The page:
The Drug Discovery and Development process is long and goes through several phases, often taking over decades. The process includes different in vitro and in vivo testings that allow to analyze the efficacy and toxicity of potential drug candidates. 

The aspect that is most discussed today regarding drug testing is the use of animal models for in vivo studies. In this article, we will explain what is in vivo testing, the applications of assays in vivo, and how it differs from other screening methods. We will also explain why Zebrafish is considered a New Alternative Model (NAM) and its advantages in Drug Discovery and Development. 


Definition of In Vivo Testing


In vivo testing, derived from the Latin "in living," refers to scientific experiments conducted within or on a living organism. In contrast to in vitro assays, which utilize isolated cells or tissues, in vivo tests are performed on a complete, living organism, such as plants, laboratory animals, and human participants, to assess the effects of a substance, treatment, or biological process under controlled conditions. 

This comprehensive approach encompasses a wide range of applications, such as: 

  1. Biomedical research: in vivo models contributed significantly to advancing knowledge in biomedical sciences. They are used to study complex biological processes, such as metabolism, aging, and the immune response, under physiological conditions that closely resemble those in humans.


  1. Understanding disease mechanisms: researchers can induce or manipulate animal genes to create in vivo models that mimic various human diseases. Studying these models provides an understanding of disease progression, the correlation between different biological factors, and the identification of potential therapeutic targets.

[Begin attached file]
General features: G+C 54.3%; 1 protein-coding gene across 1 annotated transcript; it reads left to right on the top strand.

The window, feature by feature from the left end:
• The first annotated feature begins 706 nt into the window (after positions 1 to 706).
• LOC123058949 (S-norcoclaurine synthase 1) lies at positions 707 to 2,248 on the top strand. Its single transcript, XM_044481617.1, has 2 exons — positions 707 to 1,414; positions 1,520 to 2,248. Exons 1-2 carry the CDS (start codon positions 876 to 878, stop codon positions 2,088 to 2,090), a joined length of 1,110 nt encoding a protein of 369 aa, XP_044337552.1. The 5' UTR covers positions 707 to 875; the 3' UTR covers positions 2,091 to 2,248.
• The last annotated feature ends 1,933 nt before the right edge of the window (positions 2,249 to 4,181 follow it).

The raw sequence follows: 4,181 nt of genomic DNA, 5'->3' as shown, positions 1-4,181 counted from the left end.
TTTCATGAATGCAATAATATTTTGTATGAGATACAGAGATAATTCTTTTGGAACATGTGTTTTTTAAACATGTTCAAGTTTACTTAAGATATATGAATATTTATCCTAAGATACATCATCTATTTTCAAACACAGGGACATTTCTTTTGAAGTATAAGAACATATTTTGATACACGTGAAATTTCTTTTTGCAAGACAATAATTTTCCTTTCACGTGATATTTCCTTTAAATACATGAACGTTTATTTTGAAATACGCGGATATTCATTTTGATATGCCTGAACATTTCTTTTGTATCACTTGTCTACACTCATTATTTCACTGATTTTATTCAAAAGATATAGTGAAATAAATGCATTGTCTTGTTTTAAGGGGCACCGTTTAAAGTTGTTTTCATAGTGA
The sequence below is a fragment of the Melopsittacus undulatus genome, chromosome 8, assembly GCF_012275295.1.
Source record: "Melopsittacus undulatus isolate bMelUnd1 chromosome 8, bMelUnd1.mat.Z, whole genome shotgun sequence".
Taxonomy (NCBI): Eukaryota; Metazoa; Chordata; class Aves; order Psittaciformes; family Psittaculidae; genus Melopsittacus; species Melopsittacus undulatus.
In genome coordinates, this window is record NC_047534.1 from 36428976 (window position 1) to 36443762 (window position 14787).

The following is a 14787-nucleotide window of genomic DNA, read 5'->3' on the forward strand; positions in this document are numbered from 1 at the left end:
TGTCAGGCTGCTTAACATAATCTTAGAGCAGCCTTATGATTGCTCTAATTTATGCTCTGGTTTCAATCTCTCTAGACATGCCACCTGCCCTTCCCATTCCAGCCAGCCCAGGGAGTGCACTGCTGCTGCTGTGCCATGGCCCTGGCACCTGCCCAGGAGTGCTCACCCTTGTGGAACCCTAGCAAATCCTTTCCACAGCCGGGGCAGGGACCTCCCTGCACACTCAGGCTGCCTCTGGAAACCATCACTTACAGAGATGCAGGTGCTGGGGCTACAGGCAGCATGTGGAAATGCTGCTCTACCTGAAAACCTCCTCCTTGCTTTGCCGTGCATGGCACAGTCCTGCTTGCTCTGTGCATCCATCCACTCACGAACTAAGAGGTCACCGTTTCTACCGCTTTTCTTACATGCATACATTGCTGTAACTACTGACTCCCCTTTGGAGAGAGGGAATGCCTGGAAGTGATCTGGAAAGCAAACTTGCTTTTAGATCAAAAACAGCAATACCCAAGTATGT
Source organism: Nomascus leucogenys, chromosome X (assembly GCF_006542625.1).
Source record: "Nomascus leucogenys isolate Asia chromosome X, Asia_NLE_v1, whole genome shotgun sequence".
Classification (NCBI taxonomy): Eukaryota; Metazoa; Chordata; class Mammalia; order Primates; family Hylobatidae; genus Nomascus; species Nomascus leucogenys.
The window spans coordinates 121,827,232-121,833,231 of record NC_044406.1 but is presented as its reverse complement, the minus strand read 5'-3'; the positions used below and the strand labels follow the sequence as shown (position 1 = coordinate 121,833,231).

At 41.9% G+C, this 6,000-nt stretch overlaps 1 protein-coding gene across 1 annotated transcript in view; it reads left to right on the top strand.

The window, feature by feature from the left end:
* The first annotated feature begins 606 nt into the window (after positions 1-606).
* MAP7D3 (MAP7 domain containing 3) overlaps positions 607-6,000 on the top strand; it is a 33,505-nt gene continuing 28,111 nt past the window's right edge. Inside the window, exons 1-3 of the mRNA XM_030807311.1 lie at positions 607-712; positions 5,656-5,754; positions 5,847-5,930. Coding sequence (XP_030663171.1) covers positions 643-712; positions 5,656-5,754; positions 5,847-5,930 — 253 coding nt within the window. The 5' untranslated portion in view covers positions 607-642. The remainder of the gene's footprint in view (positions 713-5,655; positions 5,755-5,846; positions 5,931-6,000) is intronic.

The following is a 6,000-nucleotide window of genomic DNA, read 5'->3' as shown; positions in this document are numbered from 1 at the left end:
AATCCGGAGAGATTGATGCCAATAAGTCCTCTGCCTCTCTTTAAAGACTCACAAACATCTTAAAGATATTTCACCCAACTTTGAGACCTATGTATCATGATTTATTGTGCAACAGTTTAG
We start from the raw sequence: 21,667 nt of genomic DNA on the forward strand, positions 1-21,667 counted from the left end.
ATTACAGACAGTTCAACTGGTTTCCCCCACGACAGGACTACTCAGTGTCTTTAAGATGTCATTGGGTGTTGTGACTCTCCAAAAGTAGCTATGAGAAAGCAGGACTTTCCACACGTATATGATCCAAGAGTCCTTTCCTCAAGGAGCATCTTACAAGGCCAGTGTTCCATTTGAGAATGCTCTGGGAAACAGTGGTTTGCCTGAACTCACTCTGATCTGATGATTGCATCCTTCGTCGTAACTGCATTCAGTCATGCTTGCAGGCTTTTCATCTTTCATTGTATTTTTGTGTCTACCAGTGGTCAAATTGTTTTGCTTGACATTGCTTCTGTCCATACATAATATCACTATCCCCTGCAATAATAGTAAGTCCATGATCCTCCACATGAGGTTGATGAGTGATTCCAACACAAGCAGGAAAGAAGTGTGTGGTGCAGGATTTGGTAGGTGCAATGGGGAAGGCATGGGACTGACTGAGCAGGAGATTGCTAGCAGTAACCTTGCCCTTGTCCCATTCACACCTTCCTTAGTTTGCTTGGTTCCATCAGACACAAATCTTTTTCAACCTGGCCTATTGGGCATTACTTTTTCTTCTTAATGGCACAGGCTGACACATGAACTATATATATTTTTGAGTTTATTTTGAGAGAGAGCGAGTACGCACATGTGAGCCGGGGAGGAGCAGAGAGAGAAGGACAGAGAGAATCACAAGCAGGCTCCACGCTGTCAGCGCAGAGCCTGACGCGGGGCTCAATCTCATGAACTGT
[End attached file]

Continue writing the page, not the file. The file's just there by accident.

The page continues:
1. Safety assessments of chemicals and products: regulatory requirements often mandate in vivo testing to assess the safety of chemicals, household products, cosmetics (now banned in Europe by 1223/2009 regulation), and industrial materials. This helps identify potential hazards like carcinogenicity, teratogenicity, cardiotoxicity, or genotoxicity.


In Vivo Testing: A Phase of Drug Development


Once a potential drug candidate demonstrates effectiveness through a series of in vitro assays, in vivo testing can be performed to advance in future stages of the Drug Development process, linking Early Drug Discovery and progressing to clinical trials in humans. This phase is essential for evaluating potential therapeutic agents' efficacy, safety, and pharmacokinetics in humans (how a drug is absorbed, distributed, metabolized, and excreted in a living body). 

Animal models, particularly mice, rats, and other rodents, are used extensively for in vivo testing during the preclinical Drug Discovery and Development phase due to their genetic similarities to humans. It is generally accepted because their implementation offers valuable means of predicting how a drug might interact within a living organism, including its potential benefits, and offers insight into the risk assessment of the molecule. This stage is critical, for example, for determining the dosing and route of administration before moving on to human trials.